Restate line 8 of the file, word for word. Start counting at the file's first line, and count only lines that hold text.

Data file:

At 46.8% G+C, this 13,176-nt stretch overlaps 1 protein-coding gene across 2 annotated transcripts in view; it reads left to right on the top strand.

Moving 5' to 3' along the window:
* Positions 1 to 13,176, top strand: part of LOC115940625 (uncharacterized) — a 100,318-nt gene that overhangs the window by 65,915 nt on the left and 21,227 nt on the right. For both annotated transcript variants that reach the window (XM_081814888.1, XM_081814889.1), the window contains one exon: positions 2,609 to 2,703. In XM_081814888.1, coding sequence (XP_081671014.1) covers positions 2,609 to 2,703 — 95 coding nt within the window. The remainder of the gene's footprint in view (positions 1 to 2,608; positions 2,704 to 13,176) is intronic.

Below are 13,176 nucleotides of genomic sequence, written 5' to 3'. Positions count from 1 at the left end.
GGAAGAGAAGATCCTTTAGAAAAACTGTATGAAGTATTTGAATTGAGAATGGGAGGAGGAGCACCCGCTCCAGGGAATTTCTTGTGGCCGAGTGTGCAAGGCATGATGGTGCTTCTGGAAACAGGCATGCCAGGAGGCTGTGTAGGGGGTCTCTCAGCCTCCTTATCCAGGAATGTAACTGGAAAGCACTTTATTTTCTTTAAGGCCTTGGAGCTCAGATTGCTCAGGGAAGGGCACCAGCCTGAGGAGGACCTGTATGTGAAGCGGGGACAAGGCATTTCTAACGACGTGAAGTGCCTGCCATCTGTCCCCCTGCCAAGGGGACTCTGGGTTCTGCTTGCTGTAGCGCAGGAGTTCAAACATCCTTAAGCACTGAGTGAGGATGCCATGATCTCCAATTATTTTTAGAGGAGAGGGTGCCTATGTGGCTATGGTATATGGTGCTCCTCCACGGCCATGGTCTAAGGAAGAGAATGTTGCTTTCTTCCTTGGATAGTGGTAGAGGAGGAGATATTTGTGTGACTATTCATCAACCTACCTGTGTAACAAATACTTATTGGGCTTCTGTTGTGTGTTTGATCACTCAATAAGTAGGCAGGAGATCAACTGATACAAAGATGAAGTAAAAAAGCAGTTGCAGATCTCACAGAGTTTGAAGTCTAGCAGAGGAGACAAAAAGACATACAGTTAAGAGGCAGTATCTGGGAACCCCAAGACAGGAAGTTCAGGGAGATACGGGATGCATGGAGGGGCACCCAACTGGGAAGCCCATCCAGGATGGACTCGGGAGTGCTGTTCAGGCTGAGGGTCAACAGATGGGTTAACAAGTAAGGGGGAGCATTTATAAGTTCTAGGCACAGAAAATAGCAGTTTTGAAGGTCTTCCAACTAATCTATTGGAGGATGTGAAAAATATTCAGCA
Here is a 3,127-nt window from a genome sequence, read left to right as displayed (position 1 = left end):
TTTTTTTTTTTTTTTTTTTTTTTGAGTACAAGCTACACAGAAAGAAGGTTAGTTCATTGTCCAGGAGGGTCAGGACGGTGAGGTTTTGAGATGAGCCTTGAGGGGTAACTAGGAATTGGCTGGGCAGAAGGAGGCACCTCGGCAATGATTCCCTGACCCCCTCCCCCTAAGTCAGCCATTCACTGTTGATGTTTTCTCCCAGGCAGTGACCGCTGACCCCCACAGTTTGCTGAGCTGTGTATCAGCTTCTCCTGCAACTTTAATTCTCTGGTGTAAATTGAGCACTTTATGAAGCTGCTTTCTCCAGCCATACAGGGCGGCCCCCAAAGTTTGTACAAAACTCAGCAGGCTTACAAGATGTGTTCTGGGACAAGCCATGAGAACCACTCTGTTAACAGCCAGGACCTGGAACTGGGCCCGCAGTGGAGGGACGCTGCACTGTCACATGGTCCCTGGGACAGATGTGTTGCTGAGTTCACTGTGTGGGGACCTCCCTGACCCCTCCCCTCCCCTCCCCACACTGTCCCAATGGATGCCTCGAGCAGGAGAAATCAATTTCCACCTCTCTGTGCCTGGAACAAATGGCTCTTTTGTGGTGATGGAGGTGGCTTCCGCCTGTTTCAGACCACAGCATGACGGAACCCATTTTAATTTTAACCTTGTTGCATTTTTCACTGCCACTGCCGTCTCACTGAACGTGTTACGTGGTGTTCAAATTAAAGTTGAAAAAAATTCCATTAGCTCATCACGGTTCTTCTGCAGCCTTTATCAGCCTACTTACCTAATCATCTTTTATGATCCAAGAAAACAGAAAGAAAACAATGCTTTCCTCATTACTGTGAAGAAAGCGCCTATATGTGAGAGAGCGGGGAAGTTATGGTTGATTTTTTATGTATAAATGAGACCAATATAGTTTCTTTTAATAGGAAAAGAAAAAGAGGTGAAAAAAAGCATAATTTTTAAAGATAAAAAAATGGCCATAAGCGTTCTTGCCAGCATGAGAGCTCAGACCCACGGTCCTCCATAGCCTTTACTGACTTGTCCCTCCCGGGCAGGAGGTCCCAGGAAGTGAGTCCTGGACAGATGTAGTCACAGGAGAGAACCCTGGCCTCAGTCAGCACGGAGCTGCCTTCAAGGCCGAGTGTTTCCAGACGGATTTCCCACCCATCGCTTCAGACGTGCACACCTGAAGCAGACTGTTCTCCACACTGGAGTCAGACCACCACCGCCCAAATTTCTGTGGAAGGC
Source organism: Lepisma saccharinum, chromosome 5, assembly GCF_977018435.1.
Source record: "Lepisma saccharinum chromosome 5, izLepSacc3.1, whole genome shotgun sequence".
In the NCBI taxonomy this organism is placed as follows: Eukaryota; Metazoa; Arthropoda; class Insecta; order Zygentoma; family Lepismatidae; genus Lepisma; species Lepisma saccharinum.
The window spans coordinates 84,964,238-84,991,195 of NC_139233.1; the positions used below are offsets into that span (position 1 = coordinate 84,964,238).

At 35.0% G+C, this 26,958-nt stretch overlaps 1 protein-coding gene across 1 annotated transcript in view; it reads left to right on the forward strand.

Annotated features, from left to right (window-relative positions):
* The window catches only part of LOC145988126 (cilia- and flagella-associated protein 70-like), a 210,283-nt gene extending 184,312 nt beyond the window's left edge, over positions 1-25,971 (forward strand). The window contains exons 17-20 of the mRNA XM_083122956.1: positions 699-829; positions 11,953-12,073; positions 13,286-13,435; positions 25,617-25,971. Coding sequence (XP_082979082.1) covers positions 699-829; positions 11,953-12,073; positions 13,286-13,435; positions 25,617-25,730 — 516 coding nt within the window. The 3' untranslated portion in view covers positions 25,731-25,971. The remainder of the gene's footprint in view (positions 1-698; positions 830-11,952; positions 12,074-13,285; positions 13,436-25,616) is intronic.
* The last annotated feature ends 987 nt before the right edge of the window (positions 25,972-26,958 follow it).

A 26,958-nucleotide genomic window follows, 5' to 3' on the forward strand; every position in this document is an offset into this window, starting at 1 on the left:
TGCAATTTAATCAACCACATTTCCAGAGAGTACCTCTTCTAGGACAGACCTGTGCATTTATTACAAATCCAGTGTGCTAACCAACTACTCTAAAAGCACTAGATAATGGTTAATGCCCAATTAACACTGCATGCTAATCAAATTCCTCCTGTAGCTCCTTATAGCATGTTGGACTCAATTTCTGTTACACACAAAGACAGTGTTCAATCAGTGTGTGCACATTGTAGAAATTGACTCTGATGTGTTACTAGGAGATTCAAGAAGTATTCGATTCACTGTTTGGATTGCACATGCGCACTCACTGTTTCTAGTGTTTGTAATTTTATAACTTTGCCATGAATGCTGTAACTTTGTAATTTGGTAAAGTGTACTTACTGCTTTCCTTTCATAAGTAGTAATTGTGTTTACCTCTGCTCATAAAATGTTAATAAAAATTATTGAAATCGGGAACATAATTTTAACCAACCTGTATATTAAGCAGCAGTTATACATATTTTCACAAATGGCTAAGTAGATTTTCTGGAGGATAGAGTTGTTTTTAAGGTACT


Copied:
Source organism: Lepisma saccharinum, chromosome 5, assembly GCF_977018435.1.